10 years on – Photos

I’ve been trying to take photos of the same views every 3 months to give a record of how things have changed over time.  I didn’t start from the word go, but some of the photos date from when we first bought the site in 2007, since they are good views!  It has been ten years that we have been here now, so I thought I would share some before and after shots.

View from above the road.

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This is taken from the prevailing wind direction (South West) As you can see we have been trying to establish a wind break of trees along the top of the bank.  Our property boundary is the middle of the road  The ones by the road have done fairly well, the ones further along to the SE/right less well.  The soil is either too shallow, or too wet (the rock shelf holds the water) for them to thrive.  The spruce that were by the house have all provided their tops as christmas trees in the past to stop them getting too big (they are very close to the house).

Fruit Garden.

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These aren’t quite the same angle but give an idea of how the fruit garden has evolved.  The willow fedge was planted in 2009, and is still a bit sparse in places due to the soil being a bit shallow.  I put rubbish such as dock roots and bramble thinnings on the uphill side of it to try and build up the soil.  The tree that you can see in the centre on the earlier picture was a pear tree that did not survive.  The soil is a bit shallow there, even though I had built it up a bit I think the tree got a bit dry.  The morello cherry that was planted at the same time is doing well, you can see it in silouette against the polytunnel in the recent picture.  I pruned it to open it up a bit this year.  It had one cherry last year!  The monkey puzzles here were planted as 2 ft trees in 2009.  You can’t see them in the earlier shot, but I can see two ( towards the left) in this year’s shot.

From above orchard looking towards river

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Again, not quite the same view point.  The picture from 2009 must have been just after shearing!  I can just see the fenceline at the bottom where we had started planting the trees in the pond area at the bottom.  Note no deer fence in the earlier picture.  They are definately starting to look like trees now, and even woods maybe in places!

From North corner by river towards house.

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The trees here had been in a couple of years by 2012.  The deer fencing however had only just been erected, and we soon noticed a difference in the growth of the trees – or at least the growth which has survived.  Two houses to the north of us have been erected since we’ve been here.  These alders are amongst the best grown trees now.  We may consider coppicing them soon, before they get too big.

River from viewpoint

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The first picture was taken as we were planting trees along the south boundary.  You can see the temporary fence that excluded the sheep.  The deer fence on the perifery went up a few months later.  The spruce in the centre are slightly close together pehaps, but won’t grow back once cut down.  That will leave a clear space for planting something else.  It’s fairly damp there, so maybe more willow.  We’re especially pleased with the growth of the alders on the right hand side here.  In six years they have grown from foot high transplants to being able to exclude vegetation partially underneath them, and becoming an effective wind break.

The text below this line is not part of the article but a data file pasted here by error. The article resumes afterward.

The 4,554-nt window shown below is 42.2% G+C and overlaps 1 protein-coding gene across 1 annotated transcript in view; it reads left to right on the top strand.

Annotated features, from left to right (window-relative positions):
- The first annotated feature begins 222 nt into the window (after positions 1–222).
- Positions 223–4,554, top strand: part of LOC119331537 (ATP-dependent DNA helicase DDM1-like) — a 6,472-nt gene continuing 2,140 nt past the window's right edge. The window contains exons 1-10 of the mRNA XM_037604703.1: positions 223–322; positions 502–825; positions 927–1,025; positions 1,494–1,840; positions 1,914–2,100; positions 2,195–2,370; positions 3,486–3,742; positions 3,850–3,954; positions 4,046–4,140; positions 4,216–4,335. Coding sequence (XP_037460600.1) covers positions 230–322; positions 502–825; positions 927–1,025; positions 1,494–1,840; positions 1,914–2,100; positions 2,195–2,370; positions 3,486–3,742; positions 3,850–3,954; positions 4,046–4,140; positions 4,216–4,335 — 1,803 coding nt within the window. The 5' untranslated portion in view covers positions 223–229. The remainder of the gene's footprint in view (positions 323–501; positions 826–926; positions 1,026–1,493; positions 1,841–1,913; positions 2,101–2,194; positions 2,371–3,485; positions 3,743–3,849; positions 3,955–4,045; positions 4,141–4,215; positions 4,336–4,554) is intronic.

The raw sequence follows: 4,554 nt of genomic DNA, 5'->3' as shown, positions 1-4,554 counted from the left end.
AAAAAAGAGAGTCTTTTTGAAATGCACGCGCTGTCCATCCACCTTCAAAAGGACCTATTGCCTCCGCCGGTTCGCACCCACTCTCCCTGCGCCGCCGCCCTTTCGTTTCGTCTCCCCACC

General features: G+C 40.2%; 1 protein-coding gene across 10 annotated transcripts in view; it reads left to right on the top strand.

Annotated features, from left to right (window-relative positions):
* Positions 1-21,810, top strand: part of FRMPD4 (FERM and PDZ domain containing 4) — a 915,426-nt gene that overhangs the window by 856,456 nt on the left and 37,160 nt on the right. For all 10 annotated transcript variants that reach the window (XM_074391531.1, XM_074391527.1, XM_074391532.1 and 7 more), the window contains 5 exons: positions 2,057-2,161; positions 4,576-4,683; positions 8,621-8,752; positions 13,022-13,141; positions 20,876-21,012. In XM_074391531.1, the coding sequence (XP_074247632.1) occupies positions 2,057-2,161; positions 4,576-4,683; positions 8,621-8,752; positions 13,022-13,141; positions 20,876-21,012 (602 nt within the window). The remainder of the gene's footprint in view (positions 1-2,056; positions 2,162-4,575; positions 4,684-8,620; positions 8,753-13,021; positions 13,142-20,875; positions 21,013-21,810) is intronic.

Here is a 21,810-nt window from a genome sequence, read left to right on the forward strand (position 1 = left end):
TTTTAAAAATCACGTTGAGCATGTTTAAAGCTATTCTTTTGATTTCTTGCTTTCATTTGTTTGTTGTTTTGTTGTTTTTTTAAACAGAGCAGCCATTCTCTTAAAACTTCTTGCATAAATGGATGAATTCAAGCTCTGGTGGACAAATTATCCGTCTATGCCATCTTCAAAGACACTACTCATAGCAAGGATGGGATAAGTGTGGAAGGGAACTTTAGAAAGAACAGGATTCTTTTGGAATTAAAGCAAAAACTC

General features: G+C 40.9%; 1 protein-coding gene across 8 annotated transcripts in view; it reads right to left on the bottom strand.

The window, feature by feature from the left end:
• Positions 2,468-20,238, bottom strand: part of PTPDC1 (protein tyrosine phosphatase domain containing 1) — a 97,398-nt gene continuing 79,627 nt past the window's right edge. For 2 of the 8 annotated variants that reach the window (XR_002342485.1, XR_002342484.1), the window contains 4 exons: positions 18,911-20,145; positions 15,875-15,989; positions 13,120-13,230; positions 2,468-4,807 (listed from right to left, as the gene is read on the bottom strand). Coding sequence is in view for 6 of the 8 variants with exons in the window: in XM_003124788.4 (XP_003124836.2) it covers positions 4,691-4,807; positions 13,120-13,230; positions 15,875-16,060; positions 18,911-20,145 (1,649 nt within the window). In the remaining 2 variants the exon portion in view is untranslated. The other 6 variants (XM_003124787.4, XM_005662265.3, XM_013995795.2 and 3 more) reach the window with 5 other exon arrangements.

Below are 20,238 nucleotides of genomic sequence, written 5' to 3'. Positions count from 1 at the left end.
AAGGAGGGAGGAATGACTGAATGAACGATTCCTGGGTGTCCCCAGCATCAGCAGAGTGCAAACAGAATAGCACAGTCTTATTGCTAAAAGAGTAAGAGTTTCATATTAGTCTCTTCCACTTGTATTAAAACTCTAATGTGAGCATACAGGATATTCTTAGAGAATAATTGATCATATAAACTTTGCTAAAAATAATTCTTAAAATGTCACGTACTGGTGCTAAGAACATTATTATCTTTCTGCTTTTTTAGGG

9 thoughts on “10 years on – Photos

  1. J & D > We now wish we’d been a bit more systematic with photos, because like you we’ve started with very little, made slow progress, and had lots of setbacks. And yet, isn’t astonishing what a difference there is looking back over the 10 years (15 in our case)!


  2. I’m glad that over all your trees are growing successfully and that fencing has worked to keep deer and sheep off. I have the same issue with shallow soil… I know there are things you can do but apart from the work involved, I feel that if it is too much effort it is better to find something that works without it, such as your cherry vs the pear tree.

    By the way, the strawberry runners are ready to send. I’ve got your address from back in June but what name should I put on the envelope: ‘SkyeEnt’?


    1. I’m Nancy Bell. If you click on my profile picture there is a little bit about me. I have few secrets!
      Not all the trees as individuals are successful, but as a whole they are doing well. The cherry is doing better it 1) has deeper soil and 2) has a bit more shelter perhaps next to the polytunnel? The house and garden are are not deer fenced. I think maybe the smell of Dyson (male dog) keeps them away at the moment.


      1. Thanks, Nancy. I couldn’t find your profile on my phone (we don’t have a computer at home). Anyway, I’ll post the runners after the weekend.

        I’m happy to hear Dyson may also be deterring unwanted attention towards your trees.

        Liked by 1 person

  3. Wonderful project. I visited on the strength of your liking a comment of mine on waiting for a Freegler. When I lived in Newark and some friends took on a cottage on a Welsh hillside, they transplanted many arboreal seedlings from our garden. Quite a few of them survived

    Liked by 1 person

    1. I’m trying to propagate more local seedlings now. If you look back at my earliest posts on lessons learnt, that was one if the things that in hind sight I wish we’d done differently – get more local provenance tree stock. I’m sure that’s why some of the trees have struggled more, like some other incomers they just don’t likd it on Skye.

      Liked by 1 person

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